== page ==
Monday, September 5, 2011

Labor Day Paradox: 3 Million High-Paying UNFILLED Jobs

5 September 2011

Global American Series

This Labor Day America faces a unique paradox. At a time of nearly 14 million unemployed, there are 3 million high tech, high paying jobs that remain unfilled. Why? If those jobs were filled our 9.1% unemployment rate would drop to 6.1% - 3 percentage points!

According to the U.S. Chamber of Commerce, America has 3 million jobs open and vacant. These are not minimum wage jobs; they are high tech jobs in manufacturing – jobs that pay over $60,000/year. What’s the problem? What’s the solution?

The problem is that American workers don’t have the skills to fill them! So, why aren’t we training people for these high paying jobs?

Two reasons. One, companies are afraid to train workers who then take a competing job with another company, so the company doesn’t get back its costs.

The second problem is that the companies who are willing to train are rejecting over 90% of the applicants because they don’t have sufficient education skills to be trained! Only 1 out of 10 applicants are good enough to move to the next step. If Americans can’t fill these jobs, then the work will go overseas or to foreigners who do have the needed skills (and they do).

This means that our educational system is failing to produce people with sufficient math and reading skills. In the past decade America’s education system has gone from No. 1 to No. 9 in the world. Three countries tied for No. 1: Finland, Japan and S. Korea. U.S. students finished 15th in reading, 19th in math and 14th in science.

Keep this in mind as the President and GOP present their jobs plans. If the “solution” is more “tax cuts” or “cutting regulations,” then how would those actions help fill our skill gap in a global, space-age economy? Corporations are already sitting on $2.5 trillion in profits. Tax cuts won’t train people or upgrade our math and reading skills.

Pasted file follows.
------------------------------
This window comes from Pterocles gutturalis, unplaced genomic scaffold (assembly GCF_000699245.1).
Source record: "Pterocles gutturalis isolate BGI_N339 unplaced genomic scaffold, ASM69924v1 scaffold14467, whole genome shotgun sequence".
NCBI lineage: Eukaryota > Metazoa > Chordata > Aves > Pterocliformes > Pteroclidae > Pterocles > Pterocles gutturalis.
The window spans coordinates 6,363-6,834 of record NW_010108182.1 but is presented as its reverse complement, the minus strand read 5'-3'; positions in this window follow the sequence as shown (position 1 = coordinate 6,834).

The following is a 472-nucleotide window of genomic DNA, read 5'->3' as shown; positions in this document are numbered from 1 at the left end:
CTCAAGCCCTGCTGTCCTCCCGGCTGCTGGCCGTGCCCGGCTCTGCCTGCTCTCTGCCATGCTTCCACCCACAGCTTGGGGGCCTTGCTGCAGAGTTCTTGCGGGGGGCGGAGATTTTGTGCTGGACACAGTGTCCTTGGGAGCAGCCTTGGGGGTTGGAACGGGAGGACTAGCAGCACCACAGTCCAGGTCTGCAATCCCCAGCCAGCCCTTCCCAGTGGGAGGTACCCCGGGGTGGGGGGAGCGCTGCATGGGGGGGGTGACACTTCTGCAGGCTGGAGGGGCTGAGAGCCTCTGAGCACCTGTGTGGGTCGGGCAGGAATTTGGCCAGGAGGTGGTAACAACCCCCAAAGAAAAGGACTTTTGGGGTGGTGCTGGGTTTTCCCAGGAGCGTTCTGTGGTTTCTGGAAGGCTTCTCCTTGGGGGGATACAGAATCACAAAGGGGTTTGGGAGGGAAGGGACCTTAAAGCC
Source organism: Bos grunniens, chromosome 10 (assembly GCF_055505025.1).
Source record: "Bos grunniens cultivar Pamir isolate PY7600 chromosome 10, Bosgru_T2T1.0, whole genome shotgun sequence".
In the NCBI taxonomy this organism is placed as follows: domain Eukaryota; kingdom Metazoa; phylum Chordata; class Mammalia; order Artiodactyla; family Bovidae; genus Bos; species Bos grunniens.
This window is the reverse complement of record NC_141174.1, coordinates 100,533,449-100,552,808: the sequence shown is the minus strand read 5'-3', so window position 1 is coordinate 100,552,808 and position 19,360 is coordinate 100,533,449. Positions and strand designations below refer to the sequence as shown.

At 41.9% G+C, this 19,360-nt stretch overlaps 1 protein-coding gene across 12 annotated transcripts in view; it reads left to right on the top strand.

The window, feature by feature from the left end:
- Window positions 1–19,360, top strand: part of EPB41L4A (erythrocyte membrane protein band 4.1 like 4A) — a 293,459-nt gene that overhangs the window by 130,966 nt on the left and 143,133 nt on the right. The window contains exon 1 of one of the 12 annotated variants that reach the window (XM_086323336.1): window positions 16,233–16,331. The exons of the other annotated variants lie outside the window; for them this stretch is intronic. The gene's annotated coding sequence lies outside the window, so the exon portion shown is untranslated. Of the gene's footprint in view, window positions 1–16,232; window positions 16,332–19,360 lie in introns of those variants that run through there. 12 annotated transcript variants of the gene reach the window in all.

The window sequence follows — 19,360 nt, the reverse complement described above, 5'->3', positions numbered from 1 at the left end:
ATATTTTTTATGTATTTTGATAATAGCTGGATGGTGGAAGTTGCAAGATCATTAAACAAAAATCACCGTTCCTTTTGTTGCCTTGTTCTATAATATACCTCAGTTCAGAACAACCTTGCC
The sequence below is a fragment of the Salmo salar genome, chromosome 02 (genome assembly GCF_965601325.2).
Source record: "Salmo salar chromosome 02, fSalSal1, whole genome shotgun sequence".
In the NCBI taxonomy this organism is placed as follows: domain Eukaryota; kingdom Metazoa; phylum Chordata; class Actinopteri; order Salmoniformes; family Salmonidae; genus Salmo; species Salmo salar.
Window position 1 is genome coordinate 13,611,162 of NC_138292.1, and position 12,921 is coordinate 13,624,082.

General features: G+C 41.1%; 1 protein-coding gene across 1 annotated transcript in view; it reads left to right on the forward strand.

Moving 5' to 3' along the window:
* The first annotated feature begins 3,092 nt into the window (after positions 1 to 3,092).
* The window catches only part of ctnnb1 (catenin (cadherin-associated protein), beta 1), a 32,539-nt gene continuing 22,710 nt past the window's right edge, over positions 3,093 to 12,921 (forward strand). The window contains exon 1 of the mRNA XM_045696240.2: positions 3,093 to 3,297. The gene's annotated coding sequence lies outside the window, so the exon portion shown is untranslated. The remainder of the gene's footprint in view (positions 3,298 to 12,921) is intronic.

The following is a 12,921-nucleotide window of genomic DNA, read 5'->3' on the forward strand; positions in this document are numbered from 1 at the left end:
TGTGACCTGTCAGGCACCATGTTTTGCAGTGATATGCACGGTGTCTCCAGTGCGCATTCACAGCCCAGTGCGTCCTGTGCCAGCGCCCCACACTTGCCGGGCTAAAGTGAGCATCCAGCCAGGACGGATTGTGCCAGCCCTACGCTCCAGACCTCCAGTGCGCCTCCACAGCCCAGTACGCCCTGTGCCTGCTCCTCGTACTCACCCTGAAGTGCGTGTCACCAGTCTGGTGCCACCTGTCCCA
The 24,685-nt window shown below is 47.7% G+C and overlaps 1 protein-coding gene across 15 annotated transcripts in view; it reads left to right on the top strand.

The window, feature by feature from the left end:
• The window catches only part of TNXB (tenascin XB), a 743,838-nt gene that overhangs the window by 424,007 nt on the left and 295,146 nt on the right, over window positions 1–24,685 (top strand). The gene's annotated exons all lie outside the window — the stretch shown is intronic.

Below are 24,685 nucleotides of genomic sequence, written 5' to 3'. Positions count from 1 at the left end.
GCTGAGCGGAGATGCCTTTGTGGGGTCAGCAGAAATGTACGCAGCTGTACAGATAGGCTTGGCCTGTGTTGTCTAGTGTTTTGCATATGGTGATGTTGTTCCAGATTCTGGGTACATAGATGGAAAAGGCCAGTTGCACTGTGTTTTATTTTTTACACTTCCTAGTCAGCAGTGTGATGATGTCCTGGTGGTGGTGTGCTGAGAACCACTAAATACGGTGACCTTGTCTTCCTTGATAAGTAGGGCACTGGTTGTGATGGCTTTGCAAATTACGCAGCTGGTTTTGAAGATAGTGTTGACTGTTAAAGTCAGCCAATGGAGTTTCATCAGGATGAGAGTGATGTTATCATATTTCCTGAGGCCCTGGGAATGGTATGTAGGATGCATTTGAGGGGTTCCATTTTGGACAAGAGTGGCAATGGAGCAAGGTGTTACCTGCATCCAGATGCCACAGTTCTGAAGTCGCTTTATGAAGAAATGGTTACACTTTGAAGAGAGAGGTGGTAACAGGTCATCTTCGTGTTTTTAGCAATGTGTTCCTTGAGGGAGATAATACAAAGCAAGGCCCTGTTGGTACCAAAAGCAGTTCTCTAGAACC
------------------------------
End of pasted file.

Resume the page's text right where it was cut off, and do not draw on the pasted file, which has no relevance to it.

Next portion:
Solution: Developing the American high-skills training and boosting our education to meet the needs of a high tech 21st century economy is the only solution. We have too many people with a high school education (if that) who can’t compete beyond a minimum wage job. We are producing too many college graduates with degrees that have no practical benefit – like art history majors. We are not producing enough people with skills like nurse practitioners that have vacancies.

Today, more than ever, a world-class education is a prerequisite for success. America was once the best educated nation in the world. A generation ago, we led all nations in college completion, but today, 10 countries have passed us.

Let’s see whether the coming President and Congress proposed solutions to our jobs crisis addresses this fundamental skills gap problem. It’s one thing to address the needs of 14 million unemployed. But when we can’t fill existing jobs because of a knowledge and skills gap, the problem is going to take government action working with private industry – not more infighting in Washington DC.

If you agree, pass this on to your friends and Congress reps. This is easily fixed if we have a Congress willing to do so!

Michael Fjetland

Global American Series

Sponsored by Armor Glass International, Inc.

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